Since Colorado enacted the Equal Pay for Equal Work Act (EPEWA), many have wondered what obligations employers would incur beginning in January 2021. In particular, the Act’s mandate regarding pay transparency has sparked a multitude of questions. This article explores the Colorado Department of Labor and Employment’s (CDLE) recent efforts to answer some of the most pressing inquiries.

Pay transparency requirements

On January 1, 2021, the EPEWA became enforceable in Colorado. The Act seeks to close the gender pay gap by prohibiting wage discrimination based on sex. In particular, it mandates that employers comply with pay transparency rules when they wish to hire or promote candidates. Recent rules and an Interpretive Notice from the CDLE have sought to clarify employer obligations regarding promotional opportunities.

The Act says employers must make reasonable efforts to announce or post promotional opportunities to all employees on the same day and before making a decision. The postings must disclose the hourly or salary compensation for the position (or a range) as well as a general description of all benefits or other compensation to be offered.

What constitutes a “reasonable effort” to announce or post a promotional opportunity? According to the CDLE, for an employer’s effort to be considered reasonable, it must comply with the following:

  • The posting must be in writing and include the job title, compensation, benefits, and means by which employees may apply for the job.
  • When posting or announcing the promotional opportunity, the employer must use its regular and customary method of communicating with employees. For any individual not reachable by that method, it must use an effective alternative way to provide notice.
  • If an employer posts a promotional opportunity rather than communicating it to each employee, the posting must be displayed in each establishment where they work and in a conspicuous location frequented by employees where it may be easily read during the workday. Conspicuous locations include bulletin boards, break rooms, and/or spaces adjacent to time clocks and department and facility entrances.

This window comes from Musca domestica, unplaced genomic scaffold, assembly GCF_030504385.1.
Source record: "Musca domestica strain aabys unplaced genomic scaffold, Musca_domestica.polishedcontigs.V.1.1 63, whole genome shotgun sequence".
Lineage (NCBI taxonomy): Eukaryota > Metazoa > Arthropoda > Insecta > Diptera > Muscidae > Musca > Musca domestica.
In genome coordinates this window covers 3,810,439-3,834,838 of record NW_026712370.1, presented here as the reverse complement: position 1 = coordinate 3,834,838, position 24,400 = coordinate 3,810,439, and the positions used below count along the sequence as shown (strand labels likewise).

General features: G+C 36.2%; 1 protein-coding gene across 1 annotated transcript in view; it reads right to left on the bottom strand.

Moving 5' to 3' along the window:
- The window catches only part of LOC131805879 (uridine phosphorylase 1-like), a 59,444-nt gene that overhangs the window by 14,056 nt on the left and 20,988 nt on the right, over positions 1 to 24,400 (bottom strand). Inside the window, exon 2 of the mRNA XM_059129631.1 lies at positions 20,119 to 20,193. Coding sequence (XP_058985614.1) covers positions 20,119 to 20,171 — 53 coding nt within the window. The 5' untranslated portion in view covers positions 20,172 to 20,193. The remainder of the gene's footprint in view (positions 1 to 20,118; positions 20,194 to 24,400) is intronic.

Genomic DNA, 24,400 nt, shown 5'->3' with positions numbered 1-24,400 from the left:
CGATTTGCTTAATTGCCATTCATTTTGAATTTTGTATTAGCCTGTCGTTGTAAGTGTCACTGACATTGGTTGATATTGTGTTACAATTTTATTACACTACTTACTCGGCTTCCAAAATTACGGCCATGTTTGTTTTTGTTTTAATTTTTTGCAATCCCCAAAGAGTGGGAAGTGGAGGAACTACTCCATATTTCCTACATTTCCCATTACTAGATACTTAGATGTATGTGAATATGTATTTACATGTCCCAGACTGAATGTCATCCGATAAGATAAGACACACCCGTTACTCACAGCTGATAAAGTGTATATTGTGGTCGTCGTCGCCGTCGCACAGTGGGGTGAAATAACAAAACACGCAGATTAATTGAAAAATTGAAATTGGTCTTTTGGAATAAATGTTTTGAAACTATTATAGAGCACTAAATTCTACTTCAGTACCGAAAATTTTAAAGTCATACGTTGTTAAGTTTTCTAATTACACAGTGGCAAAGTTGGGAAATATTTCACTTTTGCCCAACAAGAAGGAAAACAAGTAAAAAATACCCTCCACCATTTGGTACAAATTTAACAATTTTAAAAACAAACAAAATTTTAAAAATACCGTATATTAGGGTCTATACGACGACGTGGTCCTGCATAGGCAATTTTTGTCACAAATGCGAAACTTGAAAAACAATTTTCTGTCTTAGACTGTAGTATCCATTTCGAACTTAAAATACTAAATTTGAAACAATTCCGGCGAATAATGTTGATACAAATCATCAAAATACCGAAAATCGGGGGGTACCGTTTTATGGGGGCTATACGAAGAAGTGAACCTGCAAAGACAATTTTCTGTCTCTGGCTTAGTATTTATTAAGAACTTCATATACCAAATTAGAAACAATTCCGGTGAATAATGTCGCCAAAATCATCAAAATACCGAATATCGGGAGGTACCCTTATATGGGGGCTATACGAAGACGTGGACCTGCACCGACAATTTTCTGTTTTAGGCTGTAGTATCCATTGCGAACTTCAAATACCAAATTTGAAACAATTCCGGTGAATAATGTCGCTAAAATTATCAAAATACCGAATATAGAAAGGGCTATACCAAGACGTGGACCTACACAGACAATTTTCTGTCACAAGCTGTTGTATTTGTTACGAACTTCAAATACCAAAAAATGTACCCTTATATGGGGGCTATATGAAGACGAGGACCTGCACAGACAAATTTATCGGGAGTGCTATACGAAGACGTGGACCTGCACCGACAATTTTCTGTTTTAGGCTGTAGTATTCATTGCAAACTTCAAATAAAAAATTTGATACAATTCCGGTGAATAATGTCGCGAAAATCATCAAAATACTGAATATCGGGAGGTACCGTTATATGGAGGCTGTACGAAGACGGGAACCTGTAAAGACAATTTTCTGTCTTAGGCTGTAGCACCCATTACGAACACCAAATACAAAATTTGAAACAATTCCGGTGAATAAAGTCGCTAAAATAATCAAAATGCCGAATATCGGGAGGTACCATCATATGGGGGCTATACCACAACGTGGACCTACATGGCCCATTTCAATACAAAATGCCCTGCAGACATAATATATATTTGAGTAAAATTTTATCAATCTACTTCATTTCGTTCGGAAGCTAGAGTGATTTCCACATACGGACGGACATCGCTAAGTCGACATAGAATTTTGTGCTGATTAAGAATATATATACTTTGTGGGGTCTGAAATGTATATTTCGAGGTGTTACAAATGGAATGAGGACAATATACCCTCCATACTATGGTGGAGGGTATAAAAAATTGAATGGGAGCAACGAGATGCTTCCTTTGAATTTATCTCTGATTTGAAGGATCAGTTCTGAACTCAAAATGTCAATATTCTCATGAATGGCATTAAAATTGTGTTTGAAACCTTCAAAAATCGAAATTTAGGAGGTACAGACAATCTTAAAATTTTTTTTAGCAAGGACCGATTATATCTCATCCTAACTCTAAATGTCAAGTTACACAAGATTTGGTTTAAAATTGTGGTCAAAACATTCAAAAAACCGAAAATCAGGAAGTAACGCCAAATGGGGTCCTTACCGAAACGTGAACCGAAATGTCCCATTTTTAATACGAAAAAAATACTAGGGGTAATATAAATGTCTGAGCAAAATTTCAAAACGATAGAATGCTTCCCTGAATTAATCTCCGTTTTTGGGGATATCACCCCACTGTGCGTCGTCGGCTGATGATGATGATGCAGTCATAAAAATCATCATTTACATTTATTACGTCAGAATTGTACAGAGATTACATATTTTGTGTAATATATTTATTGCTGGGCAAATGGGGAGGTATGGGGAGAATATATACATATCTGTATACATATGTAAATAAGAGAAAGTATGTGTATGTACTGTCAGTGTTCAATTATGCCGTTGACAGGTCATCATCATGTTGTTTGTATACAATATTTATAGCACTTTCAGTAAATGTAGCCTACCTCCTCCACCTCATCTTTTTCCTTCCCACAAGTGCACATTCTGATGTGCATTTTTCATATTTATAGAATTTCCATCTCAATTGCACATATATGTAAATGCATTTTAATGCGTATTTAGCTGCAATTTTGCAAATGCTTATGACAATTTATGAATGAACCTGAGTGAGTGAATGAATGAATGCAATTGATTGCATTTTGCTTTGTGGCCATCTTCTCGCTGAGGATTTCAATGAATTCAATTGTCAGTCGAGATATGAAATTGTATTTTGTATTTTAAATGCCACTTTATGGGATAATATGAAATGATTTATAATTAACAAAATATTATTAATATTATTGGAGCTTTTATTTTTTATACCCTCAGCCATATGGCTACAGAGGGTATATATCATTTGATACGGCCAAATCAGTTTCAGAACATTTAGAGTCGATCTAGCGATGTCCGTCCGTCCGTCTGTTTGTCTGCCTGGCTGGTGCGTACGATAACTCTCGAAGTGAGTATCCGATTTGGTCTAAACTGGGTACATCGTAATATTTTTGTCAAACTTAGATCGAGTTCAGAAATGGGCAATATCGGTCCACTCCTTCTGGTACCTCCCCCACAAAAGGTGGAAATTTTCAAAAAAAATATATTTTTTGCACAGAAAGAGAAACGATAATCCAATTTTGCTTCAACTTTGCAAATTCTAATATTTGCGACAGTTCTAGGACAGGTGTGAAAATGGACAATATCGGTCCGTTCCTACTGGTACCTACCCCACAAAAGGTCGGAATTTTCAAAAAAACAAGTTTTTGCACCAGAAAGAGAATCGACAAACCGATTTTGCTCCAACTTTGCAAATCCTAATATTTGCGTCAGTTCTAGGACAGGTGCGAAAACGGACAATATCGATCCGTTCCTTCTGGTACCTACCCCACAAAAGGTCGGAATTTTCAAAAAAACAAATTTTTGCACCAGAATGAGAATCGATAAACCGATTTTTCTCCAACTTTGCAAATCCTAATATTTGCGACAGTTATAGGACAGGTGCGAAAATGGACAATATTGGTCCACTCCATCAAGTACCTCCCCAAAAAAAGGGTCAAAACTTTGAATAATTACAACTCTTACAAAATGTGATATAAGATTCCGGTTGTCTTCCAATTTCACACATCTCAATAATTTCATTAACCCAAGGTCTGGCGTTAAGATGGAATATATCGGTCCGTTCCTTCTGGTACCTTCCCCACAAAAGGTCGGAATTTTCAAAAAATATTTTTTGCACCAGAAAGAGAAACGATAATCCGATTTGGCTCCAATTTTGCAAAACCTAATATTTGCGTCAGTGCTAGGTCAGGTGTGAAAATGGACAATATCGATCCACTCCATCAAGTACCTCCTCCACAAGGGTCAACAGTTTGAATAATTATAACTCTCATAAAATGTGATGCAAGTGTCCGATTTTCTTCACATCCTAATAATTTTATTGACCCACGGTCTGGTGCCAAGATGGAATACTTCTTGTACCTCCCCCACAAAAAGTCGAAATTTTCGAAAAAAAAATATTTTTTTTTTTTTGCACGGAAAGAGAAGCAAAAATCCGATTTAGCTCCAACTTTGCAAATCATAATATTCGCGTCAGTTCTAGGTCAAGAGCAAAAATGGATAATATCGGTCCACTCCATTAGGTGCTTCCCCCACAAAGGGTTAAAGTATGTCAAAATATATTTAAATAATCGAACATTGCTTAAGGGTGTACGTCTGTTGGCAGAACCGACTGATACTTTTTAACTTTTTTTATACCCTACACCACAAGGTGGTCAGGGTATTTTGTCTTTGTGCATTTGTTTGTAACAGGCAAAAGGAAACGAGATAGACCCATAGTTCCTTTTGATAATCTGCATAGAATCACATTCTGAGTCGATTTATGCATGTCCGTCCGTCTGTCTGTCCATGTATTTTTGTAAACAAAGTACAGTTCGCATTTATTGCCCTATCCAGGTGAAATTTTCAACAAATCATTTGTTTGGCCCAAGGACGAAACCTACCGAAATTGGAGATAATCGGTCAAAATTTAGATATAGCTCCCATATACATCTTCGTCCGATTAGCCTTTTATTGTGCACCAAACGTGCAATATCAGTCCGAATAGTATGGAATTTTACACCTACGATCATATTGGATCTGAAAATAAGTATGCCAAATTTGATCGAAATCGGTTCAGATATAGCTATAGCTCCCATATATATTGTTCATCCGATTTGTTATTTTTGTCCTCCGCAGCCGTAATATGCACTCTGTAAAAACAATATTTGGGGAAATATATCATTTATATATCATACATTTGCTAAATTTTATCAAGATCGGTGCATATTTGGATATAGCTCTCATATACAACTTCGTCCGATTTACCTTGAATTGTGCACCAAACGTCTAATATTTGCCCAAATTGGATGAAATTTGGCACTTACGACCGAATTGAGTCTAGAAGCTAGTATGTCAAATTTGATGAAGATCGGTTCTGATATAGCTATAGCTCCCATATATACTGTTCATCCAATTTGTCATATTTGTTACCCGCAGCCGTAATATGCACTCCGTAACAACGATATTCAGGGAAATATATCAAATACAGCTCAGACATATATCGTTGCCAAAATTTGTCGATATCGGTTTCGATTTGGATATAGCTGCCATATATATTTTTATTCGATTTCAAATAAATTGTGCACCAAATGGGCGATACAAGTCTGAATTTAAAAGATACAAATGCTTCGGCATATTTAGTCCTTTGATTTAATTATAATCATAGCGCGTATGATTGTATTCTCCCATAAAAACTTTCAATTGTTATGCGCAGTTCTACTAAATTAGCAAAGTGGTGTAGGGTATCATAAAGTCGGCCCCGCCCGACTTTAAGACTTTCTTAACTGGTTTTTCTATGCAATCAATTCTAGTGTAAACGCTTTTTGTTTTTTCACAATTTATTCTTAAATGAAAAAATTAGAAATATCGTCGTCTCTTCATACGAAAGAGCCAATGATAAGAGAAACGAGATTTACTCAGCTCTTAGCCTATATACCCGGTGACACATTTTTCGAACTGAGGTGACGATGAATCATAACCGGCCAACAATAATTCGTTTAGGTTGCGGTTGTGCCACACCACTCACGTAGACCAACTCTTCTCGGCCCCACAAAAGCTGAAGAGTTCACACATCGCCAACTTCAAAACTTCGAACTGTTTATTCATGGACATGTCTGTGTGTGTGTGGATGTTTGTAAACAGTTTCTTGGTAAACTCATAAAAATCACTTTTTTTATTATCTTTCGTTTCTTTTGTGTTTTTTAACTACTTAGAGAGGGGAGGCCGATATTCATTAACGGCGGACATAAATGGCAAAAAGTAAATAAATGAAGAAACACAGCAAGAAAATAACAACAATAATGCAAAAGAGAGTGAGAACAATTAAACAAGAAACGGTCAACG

• Although the promotional opportunities must be published for everyone, the employer “may state that applications are open to only those with certain qualifications.”

What constitutes a “promotional opportunity?” According to the CDLE, a “promotional opportunity” is a vacancy in an existing or new position that could be considered a promotion for any current employee in terms of compensation, benefits, status, duties or access to further advancement.

  • A vacancy in an “existing position” occurs when an existing position that the employer intends to fill is open or is held by a departing employee.
  • A vacancy in a new position occurs when an employer:
    • (1) adds a position; or
    • (2) gives an existing employee a new position, including by changing the employee’s title, and/or materially changing authorities, duties or opportunities.

The CDLE could consider an in-line promotional opportunity (i.e. from Research Analyst I to Research Analyst II) to be a vacancy in a new position.

What if a candidate negotiates a salary that’s higher than what the company originally advertised? Employers may ultimately pay higher or lower than the posted salary range if it reflects “the employer’s good-faith and reasonable estimate of the range of possible compensation at the time of the posting.” This means that employers are not precluded from granting a candidate’s request for a higher salary.

How to comply during a pandemic

It can be tricky to communicate effectively with employees when many are working remotely. It isn’t enough to post a promotional opportunity on a bulletin board if employees who should view it are working remotely and will not see it. You may want to consider posting the announcement on a virtual “bulletin board” or sending e-mails to employees.